Three tips to improve workplace communication

Erick McCollum | 12 Feb 2022

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A quick online search will show that communication is one of the most important skills that employers are looking for. Additionally, good communication skills are becoming even more valuable as remote work becomes ubiquitous.

With the importance of good communication skills, one may find themselves asking: how can I improve my communication skills?

1. Write clear, concise emails and instant messages.

When writing emails, try to be very clear in communicating what the purpose of the email is. If there is an action item that should arise from this email, then communicate that clearly. Keep the message as concise as possible. Provide the information that is absolutely necessary to support the purpose of the email, but no more. By eliminating the “fluff” from the email, you can save your own precious time, as well as the recipient’s time.

Additionally, the purpose of the email should be communicated as early as possible. As mentioned in a previous article of mine, I recommend including the purpose within the first two lines of the email. As the purpose is moved further down in the email, the risk increases that the reader may miss the purpose altogether.

2. Send out meeting agendas and summaries.

When setting up a meeting, share a meeting agenda with the meeting’s attendees. There are many benefits to this. First of all, putting together a meeting agenda will ensure that the discussion topics are known and well-defined ahead of time. If is difficult to compile an agenda for a specific meeting, then please take some time to think about whether that meeting is really necessary.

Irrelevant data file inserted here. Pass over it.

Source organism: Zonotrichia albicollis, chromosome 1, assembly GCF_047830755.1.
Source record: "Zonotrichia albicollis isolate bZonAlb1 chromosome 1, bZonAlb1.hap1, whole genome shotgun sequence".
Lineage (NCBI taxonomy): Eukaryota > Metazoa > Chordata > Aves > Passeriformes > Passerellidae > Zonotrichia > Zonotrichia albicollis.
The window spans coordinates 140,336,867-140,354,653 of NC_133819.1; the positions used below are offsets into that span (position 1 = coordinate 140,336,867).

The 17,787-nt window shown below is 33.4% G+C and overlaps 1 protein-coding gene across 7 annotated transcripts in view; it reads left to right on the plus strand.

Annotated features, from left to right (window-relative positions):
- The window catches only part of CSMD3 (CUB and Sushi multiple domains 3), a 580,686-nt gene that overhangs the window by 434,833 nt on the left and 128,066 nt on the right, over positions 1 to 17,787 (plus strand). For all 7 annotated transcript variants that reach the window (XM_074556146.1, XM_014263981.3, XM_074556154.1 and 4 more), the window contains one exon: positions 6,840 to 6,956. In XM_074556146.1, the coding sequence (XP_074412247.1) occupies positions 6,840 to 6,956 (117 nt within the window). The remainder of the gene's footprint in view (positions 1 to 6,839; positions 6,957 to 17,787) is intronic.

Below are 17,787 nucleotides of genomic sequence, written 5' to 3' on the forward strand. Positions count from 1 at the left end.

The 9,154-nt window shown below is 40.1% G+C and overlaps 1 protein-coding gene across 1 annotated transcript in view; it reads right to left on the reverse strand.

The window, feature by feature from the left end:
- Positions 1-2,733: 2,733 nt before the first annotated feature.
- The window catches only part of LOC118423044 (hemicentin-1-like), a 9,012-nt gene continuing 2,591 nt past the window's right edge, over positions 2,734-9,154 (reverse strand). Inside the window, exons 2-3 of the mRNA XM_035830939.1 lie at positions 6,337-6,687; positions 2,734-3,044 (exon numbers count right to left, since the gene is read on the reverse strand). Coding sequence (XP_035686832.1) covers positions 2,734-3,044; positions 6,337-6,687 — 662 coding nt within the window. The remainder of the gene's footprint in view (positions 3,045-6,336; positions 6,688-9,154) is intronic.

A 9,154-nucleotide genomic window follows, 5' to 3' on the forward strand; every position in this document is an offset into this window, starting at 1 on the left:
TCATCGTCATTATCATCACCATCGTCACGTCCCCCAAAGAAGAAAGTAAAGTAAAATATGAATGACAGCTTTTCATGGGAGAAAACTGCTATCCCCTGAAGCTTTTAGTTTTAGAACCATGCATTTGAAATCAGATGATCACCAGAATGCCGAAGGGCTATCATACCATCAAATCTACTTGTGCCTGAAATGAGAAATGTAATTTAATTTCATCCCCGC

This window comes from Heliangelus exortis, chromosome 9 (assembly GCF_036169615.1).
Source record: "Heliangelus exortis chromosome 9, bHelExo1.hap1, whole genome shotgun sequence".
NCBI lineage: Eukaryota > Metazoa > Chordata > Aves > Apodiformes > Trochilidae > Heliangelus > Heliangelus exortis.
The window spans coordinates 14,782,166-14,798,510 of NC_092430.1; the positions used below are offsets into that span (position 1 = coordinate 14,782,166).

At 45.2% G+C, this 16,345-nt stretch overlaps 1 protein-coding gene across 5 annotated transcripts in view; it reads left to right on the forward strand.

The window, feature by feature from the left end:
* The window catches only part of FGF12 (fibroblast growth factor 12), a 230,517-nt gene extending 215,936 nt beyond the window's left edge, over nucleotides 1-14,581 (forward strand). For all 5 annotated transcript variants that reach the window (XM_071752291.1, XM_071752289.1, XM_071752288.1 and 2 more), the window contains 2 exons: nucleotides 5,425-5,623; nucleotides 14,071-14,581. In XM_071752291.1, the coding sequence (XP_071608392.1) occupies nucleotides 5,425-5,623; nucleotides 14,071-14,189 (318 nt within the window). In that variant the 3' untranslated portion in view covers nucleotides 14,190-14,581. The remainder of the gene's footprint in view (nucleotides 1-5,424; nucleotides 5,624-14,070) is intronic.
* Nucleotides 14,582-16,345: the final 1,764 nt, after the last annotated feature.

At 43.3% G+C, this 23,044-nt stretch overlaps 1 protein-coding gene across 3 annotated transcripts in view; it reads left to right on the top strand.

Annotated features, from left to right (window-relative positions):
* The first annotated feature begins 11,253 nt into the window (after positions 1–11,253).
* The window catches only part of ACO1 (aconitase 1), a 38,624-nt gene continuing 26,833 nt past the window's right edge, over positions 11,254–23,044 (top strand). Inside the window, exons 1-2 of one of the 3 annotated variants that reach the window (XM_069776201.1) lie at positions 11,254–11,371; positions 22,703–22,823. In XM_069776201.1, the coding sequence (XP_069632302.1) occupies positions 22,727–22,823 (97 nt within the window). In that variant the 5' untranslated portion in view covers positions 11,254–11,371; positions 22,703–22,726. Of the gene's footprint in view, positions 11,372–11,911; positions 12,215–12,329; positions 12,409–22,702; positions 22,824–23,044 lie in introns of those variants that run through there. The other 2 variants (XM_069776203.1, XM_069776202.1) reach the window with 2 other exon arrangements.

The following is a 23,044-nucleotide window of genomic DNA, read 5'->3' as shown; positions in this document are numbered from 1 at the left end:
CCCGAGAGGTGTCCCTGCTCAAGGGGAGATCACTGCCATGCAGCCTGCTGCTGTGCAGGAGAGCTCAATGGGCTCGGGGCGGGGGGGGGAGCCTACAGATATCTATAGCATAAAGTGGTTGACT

Secondly, a meeting agenda will help keep the meeting on topic, and maximize the efficiency of the meeting. It may be surprising to find that meetings end more quickly when an agenda has been fabricated for those meetings. This frees up additional time for all meeting attendees, empowering them to get more work done.

Once the meeting has ended, a meeting summary should be shared with all meeting attendees. This ensures that the highlights of the meeting, including any action items, have been well documented and everyone is aware of them. A good meeting summary will be clear in communicating what action items have been assigned to whom, and what the timelines for those action items are. Once again, this empowers the meeting attendees to be more productive. It also has the benefit of allowing everyone to search back through their emails to find historical notes.

3. Don’t just communicate, over-communicate.

Last, but definitely not least, over-communicate! Share frequent updates with the team on the progress of tasks. Ask questions when answers are needed, and then share those answers with others who may find them useful. Collaborate with others in scenarios where two heads might be better than one. Coordinate clear timelines to complete action items, and then share those agreed-upon timelines with everyone involved.

Document, document, document! Document everything in a shared location for the entire team to access and review.

Over-communicating facilitates powerful collaboration. Over-communicating will ensure that the entire team is always on the same page. Additionally, it will greatly increase the number of opportunities for team members to share their insights and feedback with one another. Teams can achieve much more when every team member is empowered and has an opportunity to share their ideas and knowledge.

Remember the age-old acronym for TEAM: together everyone achieves more!

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